EE: I have worked as a budtender at many different shops. What I liked the best was meeting the extremely diverse population that uses cannabis for so many different reasons, learning about all the different types of products and connecting with brands. However, especially during the pre-recreational era where there were less rules, there was a lot of sexism, sexualization and disrespect by a large portion of male cannabis enthusiasts that treat women like props, not to be taken seriously. Also during that time, there were no workplace standards so shops could treat you however they wanted with no repercussions. There were a lot of good things about that era too, such as no taxes, compassion for struggling and homeless cannabis users, and more freedom in general, but it also had a dark side to it.
SS: California’s medical cannabis movement was largely impacted by people like Dennis Peron and Brownie Mary. As an outspoken, queer cannabis advocate, do you feel like the industry retains those same roots today? If not, how would you like to see the industry get back there?
EE: I think as legalization grows, and cannabis becomes more corporate, it becomes less and less in touch with the queer comminity. There are some queer owned cannabis brands but for the most part people are flooding this industry for greed. As long as profit is the most important thing to brands, we will never be able to compare ourselves to people like Mary or Peron. That is why I do the work that I do, highlighting queer people, espeicially BIPOC queer folks in my art using cannabis. By highlighting folks who have been here, using cannabis since before it was profitable or even safe to do so openly, I feel like I am keeping their spirit alive and reminding cannabis culture of its history.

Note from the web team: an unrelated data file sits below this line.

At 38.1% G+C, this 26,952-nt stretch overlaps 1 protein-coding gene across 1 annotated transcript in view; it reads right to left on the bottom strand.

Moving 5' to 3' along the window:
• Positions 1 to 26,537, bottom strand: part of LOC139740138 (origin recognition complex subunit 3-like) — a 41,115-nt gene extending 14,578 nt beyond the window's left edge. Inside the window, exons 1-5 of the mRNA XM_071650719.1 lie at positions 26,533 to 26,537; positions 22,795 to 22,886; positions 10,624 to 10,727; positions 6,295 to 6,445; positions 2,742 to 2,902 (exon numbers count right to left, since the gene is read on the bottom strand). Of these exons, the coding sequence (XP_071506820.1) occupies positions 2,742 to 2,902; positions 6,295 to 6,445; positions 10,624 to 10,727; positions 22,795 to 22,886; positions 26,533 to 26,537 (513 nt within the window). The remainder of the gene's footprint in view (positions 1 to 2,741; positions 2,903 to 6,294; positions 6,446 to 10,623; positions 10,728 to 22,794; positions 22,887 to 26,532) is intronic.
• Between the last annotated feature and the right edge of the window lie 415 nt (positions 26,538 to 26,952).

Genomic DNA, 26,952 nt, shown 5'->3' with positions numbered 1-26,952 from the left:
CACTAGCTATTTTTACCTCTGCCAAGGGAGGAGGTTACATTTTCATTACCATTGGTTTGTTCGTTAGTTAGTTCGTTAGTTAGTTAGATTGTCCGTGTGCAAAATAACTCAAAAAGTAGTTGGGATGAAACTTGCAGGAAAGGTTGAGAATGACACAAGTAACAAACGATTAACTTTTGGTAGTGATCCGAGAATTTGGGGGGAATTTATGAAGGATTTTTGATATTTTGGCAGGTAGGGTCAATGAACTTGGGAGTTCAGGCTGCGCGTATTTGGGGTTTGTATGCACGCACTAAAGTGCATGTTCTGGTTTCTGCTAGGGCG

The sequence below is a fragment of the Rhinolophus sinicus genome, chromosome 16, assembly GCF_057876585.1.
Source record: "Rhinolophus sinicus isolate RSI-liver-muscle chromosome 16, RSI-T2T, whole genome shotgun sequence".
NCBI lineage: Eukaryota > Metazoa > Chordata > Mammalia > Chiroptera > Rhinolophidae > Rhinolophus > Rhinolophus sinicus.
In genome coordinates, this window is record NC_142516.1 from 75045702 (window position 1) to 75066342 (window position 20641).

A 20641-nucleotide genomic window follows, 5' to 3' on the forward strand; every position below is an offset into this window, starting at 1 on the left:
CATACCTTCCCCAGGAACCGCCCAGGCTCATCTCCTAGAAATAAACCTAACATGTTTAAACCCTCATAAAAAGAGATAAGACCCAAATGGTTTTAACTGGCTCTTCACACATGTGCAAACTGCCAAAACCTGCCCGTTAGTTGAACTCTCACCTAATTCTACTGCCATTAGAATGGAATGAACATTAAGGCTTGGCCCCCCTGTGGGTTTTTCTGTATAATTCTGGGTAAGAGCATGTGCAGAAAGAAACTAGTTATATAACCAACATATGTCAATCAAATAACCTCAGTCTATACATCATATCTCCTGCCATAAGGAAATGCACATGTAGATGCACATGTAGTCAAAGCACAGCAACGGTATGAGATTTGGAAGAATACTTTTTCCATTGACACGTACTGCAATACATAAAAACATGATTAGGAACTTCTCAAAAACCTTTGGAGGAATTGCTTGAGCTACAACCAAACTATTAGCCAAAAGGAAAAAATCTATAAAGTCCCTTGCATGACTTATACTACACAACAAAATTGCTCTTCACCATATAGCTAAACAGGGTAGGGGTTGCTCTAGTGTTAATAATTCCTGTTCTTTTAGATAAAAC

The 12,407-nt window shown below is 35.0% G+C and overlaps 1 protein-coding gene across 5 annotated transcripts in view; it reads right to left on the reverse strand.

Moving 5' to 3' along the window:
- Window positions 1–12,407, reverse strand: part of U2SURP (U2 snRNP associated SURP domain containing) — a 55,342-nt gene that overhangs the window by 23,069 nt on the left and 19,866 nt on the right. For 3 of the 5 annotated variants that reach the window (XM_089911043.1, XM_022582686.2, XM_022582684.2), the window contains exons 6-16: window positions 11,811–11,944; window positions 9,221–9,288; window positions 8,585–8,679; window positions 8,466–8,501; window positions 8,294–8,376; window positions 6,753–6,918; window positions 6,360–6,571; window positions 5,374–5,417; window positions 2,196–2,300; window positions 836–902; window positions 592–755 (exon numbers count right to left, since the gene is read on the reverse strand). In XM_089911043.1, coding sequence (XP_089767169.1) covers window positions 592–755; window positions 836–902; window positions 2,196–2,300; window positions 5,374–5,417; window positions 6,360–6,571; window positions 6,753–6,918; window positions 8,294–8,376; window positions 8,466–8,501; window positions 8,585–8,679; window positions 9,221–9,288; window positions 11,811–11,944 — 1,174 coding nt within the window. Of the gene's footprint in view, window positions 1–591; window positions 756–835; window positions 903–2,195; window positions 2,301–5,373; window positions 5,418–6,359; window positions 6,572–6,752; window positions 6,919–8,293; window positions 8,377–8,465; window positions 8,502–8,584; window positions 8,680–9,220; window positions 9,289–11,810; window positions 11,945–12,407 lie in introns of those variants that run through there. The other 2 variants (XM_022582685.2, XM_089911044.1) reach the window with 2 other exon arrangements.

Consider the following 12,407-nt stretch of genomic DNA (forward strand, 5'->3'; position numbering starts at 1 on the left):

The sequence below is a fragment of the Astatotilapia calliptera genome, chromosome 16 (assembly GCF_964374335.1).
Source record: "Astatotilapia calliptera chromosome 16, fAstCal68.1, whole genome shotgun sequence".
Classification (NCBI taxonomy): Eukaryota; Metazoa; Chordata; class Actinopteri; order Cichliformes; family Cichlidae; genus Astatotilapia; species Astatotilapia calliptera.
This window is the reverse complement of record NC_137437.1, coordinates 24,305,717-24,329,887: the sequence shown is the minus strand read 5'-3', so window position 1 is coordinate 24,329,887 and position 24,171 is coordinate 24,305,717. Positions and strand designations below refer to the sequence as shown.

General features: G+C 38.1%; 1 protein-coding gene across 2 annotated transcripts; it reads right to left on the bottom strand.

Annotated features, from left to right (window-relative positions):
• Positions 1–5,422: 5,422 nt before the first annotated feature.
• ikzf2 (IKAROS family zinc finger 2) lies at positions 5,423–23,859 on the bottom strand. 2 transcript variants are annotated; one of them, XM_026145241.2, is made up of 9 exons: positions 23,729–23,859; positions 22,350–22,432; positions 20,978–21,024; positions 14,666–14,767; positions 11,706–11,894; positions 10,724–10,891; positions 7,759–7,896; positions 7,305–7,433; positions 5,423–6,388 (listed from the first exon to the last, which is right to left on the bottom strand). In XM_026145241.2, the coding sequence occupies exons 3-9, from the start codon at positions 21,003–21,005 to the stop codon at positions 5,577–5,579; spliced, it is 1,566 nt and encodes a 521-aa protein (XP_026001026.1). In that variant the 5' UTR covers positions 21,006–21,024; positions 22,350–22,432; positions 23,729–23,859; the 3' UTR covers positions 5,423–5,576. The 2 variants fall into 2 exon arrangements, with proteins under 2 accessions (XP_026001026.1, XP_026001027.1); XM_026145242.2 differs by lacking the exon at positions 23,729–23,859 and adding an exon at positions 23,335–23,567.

SS: What does your typical cannabis-infused day look like?
EE: It looks different for me each day. Sometimes I will roll a joint first thing in the morning, other times I will wait to smoke until after I get some “serious” work done. I am a joint smoker mostly. I love the ritual of rolling and smoking a joint just as much as I enjoy the high. I almost always smoke before any artistic activity such as shooting or painting. It just helps me enter “the zone”.
SS: Since it is February, the month of love – do you have a significant other? And if so, how do you keep romance alive? Does cannabis play a part in that? Any favorite cannabis based products that assist with good sex?
EE: I do have a very significant other in my life. Her name is April. We met at the dispensary I mentioned earlier. She also works in the cannabis industry and sometimes I joke (but not really joke) that we are a cannabis power couple. I love smoking with her and sitting side by side doing our own work, or relaxing with her after a long day, smoking and watching our favorite shows. I really enjoy the Kush Queen lube, especially their pride collection which donates money to a different charity every year.
SS: What’s your favorite way to consume? Any favorite products?
EE: My favorite way to consume is smoking. I almost exclusively smoke as a medium of consumption. Right now, my favorite product to smoke is Space Coyote infused joints.
SS: What advice would you give to young people looking to develop artistically?
EE: Don’t compare yourself to other people, especially on social media. I remind myself of this all the time. In an age where art and “content” are being used interchangeably, it puts a lot of pressure on artists to churn out work and post it like clockwork, and it seems like everyone is always doing something impressive. In this environment it ‘s easy to be hard on yourself, but as long as you are creating and getting time to recharge, that is enough.
Check out Emily’s work at emilyeizen.com. Follow her on Instagram @emilyeizen.